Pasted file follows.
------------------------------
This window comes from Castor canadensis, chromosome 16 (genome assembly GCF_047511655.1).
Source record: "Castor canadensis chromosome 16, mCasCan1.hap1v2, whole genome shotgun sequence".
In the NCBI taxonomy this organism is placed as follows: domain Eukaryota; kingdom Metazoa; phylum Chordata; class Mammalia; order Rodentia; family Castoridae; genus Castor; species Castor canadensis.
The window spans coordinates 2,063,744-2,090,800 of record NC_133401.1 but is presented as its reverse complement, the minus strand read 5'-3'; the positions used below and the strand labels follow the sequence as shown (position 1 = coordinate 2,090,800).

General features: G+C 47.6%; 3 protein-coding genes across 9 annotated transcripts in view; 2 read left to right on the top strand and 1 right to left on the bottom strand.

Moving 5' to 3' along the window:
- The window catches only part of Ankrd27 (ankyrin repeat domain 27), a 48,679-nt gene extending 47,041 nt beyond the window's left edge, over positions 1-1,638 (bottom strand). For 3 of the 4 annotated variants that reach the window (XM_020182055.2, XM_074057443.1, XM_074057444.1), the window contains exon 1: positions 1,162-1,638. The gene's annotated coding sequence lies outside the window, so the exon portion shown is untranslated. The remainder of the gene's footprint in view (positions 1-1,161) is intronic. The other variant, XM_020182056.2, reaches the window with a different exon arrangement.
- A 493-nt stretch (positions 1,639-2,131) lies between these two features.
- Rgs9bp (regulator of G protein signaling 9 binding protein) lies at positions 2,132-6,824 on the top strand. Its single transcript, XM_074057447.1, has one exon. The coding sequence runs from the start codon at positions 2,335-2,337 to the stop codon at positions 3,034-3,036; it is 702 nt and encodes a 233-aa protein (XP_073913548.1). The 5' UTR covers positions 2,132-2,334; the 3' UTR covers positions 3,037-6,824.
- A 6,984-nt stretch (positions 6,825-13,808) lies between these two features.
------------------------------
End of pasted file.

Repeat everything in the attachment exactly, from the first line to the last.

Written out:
This window comes from Castor canadensis, chromosome 16 (genome assembly GCF_047511655.1).
Source record: "Castor canadensis chromosome 16, mCasCan1.hap1v2, whole genome shotgun sequence".
In the NCBI taxonomy this organism is placed as follows: domain Eukaryota; kingdom Metazoa; phylum Chordata; class Mammalia; order Rodentia; family Castoridae; genus Castor; species Castor canadensis.
The window spans coordinates 2,063,744-2,090,800 of record NC_133401.1 but is presented as its reverse complement, the minus strand read 5'-3'; the positions used below and the strand labels follow the sequence as shown (position 1 = coordinate 2,090,800).

General features: G+C 47.6%; 3 protein-coding genes across 9 annotated transcripts in view; 2 read left to right on the top strand and 1 right to left on the bottom strand.

Moving 5' to 3' along the window:
- The window catches only part of Ankrd27 (ankyrin repeat domain 27), a 48,679-nt gene extending 47,041 nt beyond the window's left edge, over positions 1-1,638 (bottom strand). For 3 of the 4 annotated variants that reach the window (XM_020182055.2, XM_074057443.1, XM_074057444.1), the window contains exon 1: positions 1,162-1,638. The gene's annotated coding sequence lies outside the window, so the exon portion shown is untranslated. The remainder of the gene's footprint in view (positions 1-1,161) is intronic. The other variant, XM_020182056.2, reaches the window with a different exon arrangement.
- A 493-nt stretch (positions 1,639-2,131) lies between these two features.
- Rgs9bp (regulator of G protein signaling 9 binding protein) lies at positions 2,132-6,824 on the top strand. Its single transcript, XM_074057447.1, has one exon. The coding sequence runs from the start codon at positions 2,335-2,337 to the stop codon at positions 3,034-3,036; it is 702 nt and encodes a 233-aa protein (XP_073913548.1). The 5' UTR covers positions 2,132-2,334; the 3' UTR covers positions 3,037-6,824.
- A 6,984-nt stretch (positions 6,825-13,808) lies between these two features.